Blacklight Braille is a long-running Cincinnati-based musical collective, whose music I have been covering in Aquamarine since the 1990s. Multi-instrumentalist Owen Knight, a founder member of Blacklight Braille, sent me revised versions of six of their albums, as homemade CDRs. The lineup varies across the albums but always comprises more than 15 members, many of whom play an assortment of instruments. As they all add something of their own to the albums, the music on offer here is diverse, with a healthy disregard for genre boundaries.
Avallon Tower Revised is an eclectic mix of spacerock, folk, jazz, experimental, country, prog, world musics, blues, and film soundtrack style music, all woven together to create a coherent (though often surreal and abstract) whole. Highlights include Battle of the Birds, a nicely hypnotic psych/prog/folk piece with lyrics inspired by Arthurian legend (a frequent lyrical theme for Blacklight Braille in fact); Avalon Towers, a brief but enjoyable folky number with something of a fairground atmosphere; Descant of Flowers, an instrumental piece that hints at Middle and Far Eastern traditional musics; and Rainswept Hills, a multi-part piece in excess of seven minutes in length, which begins as a dramatic mixture of ambient, prog and early sci-fi film score, before morphing into evocative spoken word backed by found sounds, then finally bringing in some delicate neoclassical piano music.
The other CDRs I received were only marked with the catalogue number, and all arrived packaged within the covers of various original 1990s albums by Blacklight Braille, but all but one of the covers do not match the contents of these revised albums. The cases seem to have been simply reused as convenient packaging materials. I am assuming that versions of these revised albums available for sale to the general public will be packaged within more informative sleeves that relate to their actual contents. Owen provided me with a full track list for Avallon Tower and the album known simply as 4601, but not the others, so reviewing the other albums will involve a bit of guesswork.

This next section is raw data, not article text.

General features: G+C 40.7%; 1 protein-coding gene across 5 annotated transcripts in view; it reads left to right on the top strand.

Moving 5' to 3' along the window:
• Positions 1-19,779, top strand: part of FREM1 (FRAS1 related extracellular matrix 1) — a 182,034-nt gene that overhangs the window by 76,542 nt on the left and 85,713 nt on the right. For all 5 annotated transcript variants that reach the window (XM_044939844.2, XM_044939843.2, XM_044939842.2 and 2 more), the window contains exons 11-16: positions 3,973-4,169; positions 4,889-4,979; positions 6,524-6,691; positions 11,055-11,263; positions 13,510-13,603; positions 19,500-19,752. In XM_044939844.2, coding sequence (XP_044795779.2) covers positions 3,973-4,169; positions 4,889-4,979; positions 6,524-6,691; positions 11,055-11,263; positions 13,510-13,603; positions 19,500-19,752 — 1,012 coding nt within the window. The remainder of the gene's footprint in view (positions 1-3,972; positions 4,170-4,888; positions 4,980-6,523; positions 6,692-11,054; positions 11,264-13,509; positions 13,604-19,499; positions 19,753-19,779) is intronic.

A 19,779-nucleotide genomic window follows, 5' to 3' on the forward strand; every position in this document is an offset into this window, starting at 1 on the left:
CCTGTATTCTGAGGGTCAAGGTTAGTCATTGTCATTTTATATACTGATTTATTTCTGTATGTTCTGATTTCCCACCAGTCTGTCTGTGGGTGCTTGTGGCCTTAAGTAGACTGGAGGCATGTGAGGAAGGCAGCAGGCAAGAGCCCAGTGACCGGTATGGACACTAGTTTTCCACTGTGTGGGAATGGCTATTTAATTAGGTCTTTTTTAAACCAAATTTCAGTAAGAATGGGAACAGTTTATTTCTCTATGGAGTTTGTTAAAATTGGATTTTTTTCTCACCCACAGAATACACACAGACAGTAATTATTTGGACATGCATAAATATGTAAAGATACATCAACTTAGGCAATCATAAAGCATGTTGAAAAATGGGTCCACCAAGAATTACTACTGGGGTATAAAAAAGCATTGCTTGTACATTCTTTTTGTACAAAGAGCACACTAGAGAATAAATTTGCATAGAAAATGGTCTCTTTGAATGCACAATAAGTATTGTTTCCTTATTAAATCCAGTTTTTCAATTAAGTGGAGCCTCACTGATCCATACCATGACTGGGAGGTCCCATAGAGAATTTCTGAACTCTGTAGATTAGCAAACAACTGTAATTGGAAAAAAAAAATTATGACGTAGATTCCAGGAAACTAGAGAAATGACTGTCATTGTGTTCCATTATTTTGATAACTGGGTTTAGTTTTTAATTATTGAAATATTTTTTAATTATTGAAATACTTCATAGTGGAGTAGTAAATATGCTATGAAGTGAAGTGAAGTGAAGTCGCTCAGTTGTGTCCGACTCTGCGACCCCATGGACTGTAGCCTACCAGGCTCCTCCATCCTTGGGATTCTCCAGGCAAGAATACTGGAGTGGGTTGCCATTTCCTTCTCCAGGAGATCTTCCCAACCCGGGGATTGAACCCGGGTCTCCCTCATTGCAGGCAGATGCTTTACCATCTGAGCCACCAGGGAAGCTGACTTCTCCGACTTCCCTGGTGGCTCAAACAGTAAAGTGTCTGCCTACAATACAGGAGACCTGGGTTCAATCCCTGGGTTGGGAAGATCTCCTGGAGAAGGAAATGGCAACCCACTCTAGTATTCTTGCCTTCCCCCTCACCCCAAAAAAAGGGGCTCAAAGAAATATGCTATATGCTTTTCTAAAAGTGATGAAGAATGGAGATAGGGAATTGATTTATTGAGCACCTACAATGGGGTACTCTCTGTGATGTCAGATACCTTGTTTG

Starting with 4601, this one includes an eclectic mix of psych, prog, spoken word, blues, jazz, and dramatic, filmic experimental soundscaping. There's some evocative use of chimes, gongs and musical saw in various tracks, and some effectively frenetic percussion in Mr Wandereye's Introduction. The epic, multi-part piece Joe Joe Chopped Off His Toe, which is over 20 minutes long, is worthy of specific mention. The song itself has the feel of a traditional folk song, backed by psychedelic accompaniment. This section is bookended by a spoken word piece narrated entirely in 1960s slang, and a bizarre abstract noisescape made up of found sounds and eerily processed speech snippets, which then morphs into a spacey ambient piece combining synth and theremin. And just when you think you know what's going on, the piece changes style several times again, to encompass fierce, gunfire-like percussion, semi-abstract vintage synth music, and a sort of jazz/neoclassical hybrid. There is something for most tastes on this album, ranging from fairly straightforward blues-rock numbers to challenging experimental pieces. The fact that Blacklight Braille even consider putting such a diverse collection of music together on one album just goes to show what an open minded bunch we are dealing with here.